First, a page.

I’m almost certain that this won’t be the only review for Marvel’s The Avengers here on the Shattered Lens. Arleigh is watching it as we speak, and while I can give my thoughts on the film, they won’t be from a comic insider’s point of view. It’s not my strong point. You see, I grew up on Spider-Man comics, and totally shunned the Marvel Team Up / Group stories. Never read an X-Men comic until after that film came out and The Avengers overall are new to me. I know who they are, but I can’t tell you if the movie gives you everything the comics were. Keep your eyes open for the other reviews to help build a better picture of things.
What I can say is that the movie easily touches on everything that Disney / Marvel has built upon with the movies before it. Starting in 2008, Iron Man, The Incredible Hulk, Iron Man 2, Thor and Captain America: The First Avenger were all pieces of a larger puzzle. After 4 years, The Avengers does its best to utilize all of it, to a great success. That’s the amazing element of this movie. You aren’t essentially required to watch the other movies to enjoy The Avengers. In 2 hours, you’re given a film that stands completely on it’s own if you’ve never seen the other films, yet is an added bonus if you have. Even better, the characters that didn’t have a chance to get their own films still have moments where we can learn about them and where they get to shine. One could maybe say the same about The X-Men in that you have a group of heroes that have to work together, but you’ve never really had a set up to display all of their abilities and background the way Disney/Marvel did this.
Warner Brothers and DC should be crying right now at the missed opportunity here. All of their comic creations were already under one roof, and they really should have been able to have had a Justice League film by now if they wanted to. I wouldn’t be shocked at all if they tried to mimic Marvel Studios right now.
When I first heard that Joss Whedon was doing the directing, I groaned. I have a love / hate relationship with Whedon’s work. I was never a big Buffy: The Vampire Slayer fan, but I really enjoyed Angel when it went into syndication, seeing all of it’s seasons more than once. Of course, everyone loves Firefly, but the film based on that, Serenity, tanked at the box office (I was there at the first Friday to support it, though). I wrote off the Avengers as something that was destined to fail, because Whedon loves to inject pop culture references at every given and small bits of humor into things that are usually serious. I felt the only saving grace would be that Whedon is something of a master when it comes to ensembles, which is why I figured Marvel Studios went with him. It may work for something like Cabin in the Woods (“When did you start reading science books?!” / “You! I learned it by watching you!”), but for a superhero movie, come on.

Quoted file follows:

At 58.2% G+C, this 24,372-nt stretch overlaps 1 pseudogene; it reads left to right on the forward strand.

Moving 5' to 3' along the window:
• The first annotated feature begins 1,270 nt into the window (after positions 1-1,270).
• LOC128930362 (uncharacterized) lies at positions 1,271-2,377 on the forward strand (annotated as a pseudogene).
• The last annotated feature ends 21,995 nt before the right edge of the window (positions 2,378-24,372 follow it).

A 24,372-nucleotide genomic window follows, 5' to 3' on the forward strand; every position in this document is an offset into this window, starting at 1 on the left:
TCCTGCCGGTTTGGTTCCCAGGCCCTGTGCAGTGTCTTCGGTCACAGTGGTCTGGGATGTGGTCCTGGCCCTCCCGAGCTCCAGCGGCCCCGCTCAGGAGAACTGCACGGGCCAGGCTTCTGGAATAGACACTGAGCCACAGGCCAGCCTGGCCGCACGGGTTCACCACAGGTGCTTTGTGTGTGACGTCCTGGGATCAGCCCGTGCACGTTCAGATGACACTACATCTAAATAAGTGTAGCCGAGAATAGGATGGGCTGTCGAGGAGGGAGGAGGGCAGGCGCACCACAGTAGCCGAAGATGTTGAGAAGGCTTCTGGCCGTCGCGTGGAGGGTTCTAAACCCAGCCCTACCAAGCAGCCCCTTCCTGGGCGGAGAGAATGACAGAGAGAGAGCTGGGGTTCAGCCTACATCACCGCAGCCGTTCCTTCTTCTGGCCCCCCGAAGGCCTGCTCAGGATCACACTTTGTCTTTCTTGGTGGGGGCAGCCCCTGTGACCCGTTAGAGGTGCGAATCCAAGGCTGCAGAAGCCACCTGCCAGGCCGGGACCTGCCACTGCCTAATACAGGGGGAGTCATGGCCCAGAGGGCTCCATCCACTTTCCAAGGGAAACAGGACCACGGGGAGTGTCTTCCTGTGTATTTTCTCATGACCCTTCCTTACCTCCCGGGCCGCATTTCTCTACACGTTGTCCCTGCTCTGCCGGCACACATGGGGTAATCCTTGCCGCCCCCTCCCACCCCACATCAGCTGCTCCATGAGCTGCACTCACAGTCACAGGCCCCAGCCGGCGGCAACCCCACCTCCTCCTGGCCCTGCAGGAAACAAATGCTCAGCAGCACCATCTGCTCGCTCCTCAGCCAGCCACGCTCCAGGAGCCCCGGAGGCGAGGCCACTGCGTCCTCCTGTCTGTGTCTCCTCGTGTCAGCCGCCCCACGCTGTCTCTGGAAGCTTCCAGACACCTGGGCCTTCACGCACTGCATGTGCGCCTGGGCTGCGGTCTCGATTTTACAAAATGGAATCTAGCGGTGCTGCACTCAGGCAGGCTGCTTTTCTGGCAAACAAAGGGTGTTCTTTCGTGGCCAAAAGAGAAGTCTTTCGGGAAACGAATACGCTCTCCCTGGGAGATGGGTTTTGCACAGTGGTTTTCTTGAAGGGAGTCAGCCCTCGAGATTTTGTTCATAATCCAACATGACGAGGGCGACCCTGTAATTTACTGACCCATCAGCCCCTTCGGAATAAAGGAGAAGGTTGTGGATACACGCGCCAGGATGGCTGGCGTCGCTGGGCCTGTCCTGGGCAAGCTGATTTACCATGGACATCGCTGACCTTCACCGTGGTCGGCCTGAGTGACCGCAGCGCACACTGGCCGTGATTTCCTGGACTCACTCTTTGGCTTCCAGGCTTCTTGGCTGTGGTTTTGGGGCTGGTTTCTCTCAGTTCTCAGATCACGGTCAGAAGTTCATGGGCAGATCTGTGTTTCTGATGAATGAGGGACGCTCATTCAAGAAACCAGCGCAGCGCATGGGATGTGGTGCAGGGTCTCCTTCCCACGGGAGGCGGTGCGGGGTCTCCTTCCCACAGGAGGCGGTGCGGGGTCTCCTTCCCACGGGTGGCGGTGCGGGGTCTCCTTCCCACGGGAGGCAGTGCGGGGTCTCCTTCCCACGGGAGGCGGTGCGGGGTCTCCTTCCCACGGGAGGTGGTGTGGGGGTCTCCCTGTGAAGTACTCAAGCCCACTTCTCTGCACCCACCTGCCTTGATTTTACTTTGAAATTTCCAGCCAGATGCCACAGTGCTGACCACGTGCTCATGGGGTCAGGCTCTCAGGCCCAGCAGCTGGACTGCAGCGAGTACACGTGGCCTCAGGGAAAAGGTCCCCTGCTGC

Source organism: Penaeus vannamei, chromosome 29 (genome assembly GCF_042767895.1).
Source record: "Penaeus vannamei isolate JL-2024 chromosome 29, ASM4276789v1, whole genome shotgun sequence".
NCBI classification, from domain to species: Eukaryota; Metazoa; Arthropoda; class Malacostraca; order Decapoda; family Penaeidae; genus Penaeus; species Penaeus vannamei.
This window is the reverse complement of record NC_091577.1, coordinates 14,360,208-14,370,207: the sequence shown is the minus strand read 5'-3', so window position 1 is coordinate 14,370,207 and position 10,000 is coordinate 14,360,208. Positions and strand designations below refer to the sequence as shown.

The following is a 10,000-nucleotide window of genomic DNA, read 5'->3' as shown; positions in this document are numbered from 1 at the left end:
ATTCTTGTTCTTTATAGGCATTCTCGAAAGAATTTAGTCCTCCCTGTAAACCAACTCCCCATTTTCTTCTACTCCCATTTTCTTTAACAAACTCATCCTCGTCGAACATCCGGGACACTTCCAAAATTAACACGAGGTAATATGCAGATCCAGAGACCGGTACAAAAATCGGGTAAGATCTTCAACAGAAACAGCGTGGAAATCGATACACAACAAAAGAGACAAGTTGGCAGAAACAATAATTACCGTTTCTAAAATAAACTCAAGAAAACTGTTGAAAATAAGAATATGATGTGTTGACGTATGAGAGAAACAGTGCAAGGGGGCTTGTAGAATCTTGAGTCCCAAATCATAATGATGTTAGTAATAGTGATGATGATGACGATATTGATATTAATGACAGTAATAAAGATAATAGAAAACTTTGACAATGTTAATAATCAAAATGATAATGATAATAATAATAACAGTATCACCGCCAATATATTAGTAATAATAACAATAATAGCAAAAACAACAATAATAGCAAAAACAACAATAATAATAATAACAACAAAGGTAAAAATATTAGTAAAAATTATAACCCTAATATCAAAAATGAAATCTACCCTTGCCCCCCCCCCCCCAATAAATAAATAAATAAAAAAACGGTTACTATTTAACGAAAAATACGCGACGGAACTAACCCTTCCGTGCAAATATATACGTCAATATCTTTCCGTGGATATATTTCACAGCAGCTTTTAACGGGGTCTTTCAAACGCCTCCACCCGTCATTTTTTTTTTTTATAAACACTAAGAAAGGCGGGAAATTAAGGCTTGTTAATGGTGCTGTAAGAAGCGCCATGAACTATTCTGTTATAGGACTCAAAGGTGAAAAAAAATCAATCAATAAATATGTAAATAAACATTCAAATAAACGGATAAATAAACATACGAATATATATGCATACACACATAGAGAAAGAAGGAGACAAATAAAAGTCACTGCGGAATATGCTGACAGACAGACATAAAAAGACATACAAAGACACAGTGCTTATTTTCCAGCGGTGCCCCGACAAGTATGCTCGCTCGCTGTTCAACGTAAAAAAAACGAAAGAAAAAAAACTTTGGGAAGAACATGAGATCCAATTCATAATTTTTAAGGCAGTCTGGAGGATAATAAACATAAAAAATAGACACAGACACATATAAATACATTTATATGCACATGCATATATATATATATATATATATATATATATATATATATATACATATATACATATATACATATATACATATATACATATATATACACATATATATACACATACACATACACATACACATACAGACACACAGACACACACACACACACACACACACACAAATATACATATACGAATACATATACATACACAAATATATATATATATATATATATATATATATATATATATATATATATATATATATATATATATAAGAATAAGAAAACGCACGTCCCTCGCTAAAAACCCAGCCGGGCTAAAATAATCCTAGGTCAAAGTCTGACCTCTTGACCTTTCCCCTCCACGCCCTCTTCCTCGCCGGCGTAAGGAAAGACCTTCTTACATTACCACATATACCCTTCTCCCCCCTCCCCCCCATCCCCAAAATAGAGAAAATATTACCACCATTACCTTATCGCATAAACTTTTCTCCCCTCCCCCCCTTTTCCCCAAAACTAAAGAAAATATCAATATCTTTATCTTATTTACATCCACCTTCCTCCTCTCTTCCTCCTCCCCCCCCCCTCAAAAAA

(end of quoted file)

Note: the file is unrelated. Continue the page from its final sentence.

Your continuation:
And yet, here I sit, feeling I owe Whedon the biggest of apologies. The Avengers has equal parts humor and action and it comes together so well that I’m not sure I know who else could pull this off. Let’s put it this way. The only true lull in the whole movie is at the beginning of the film, because it still needs to set up the big problem for the Avengers to handle. Other than that, the movie moves very well for a film with so many characters.
Previously on The Avengers…
Without giving much away, The Avengers is basically the story of S.H.I.E.L.D. Agent Nick Fury (Samuel L. Jackson), who has to bring a group of heroes together to face a foe that’s too powerful for one good guy to handle on their own (or so that’s how they sell it). However, before they can take on the battle they’re supposed to, they have to find a way to get along with each other and that’s the building point of this tale. The action, when it happens is fresh and fast and there isn’t a slow moment that passes without pushing the story forward. For as long as the movie is, it moves very well.
The Character Study…